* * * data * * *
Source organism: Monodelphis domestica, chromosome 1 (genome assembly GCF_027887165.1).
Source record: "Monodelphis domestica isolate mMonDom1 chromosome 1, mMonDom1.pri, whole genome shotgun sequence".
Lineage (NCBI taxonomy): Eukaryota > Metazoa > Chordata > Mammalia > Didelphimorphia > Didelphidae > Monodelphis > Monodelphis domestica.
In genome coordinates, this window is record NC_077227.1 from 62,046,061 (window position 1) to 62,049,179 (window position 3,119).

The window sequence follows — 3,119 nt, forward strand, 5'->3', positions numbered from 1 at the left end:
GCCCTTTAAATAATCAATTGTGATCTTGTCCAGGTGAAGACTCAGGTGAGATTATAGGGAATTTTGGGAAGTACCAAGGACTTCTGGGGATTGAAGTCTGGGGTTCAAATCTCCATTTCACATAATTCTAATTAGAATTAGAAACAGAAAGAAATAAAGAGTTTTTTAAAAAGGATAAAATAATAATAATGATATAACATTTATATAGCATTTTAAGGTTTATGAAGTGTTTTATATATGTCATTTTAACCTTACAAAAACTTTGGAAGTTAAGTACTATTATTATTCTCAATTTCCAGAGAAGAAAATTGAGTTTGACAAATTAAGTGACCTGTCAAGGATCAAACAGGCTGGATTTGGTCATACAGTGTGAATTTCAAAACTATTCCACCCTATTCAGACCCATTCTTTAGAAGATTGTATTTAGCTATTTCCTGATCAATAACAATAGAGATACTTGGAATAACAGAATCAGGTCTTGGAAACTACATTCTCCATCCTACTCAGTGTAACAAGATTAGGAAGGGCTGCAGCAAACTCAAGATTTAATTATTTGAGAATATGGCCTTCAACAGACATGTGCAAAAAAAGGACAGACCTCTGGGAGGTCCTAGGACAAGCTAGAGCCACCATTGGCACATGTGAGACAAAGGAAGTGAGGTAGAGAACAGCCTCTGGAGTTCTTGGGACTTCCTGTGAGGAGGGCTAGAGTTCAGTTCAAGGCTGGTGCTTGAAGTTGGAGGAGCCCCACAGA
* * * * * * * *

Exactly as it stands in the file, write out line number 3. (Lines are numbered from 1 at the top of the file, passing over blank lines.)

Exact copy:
Lineage (NCBI taxonomy): Eukaryota > Metazoa > Chordata > Mammalia > Didelphimorphia > Didelphidae > Monodelphis > Monodelphis domestica.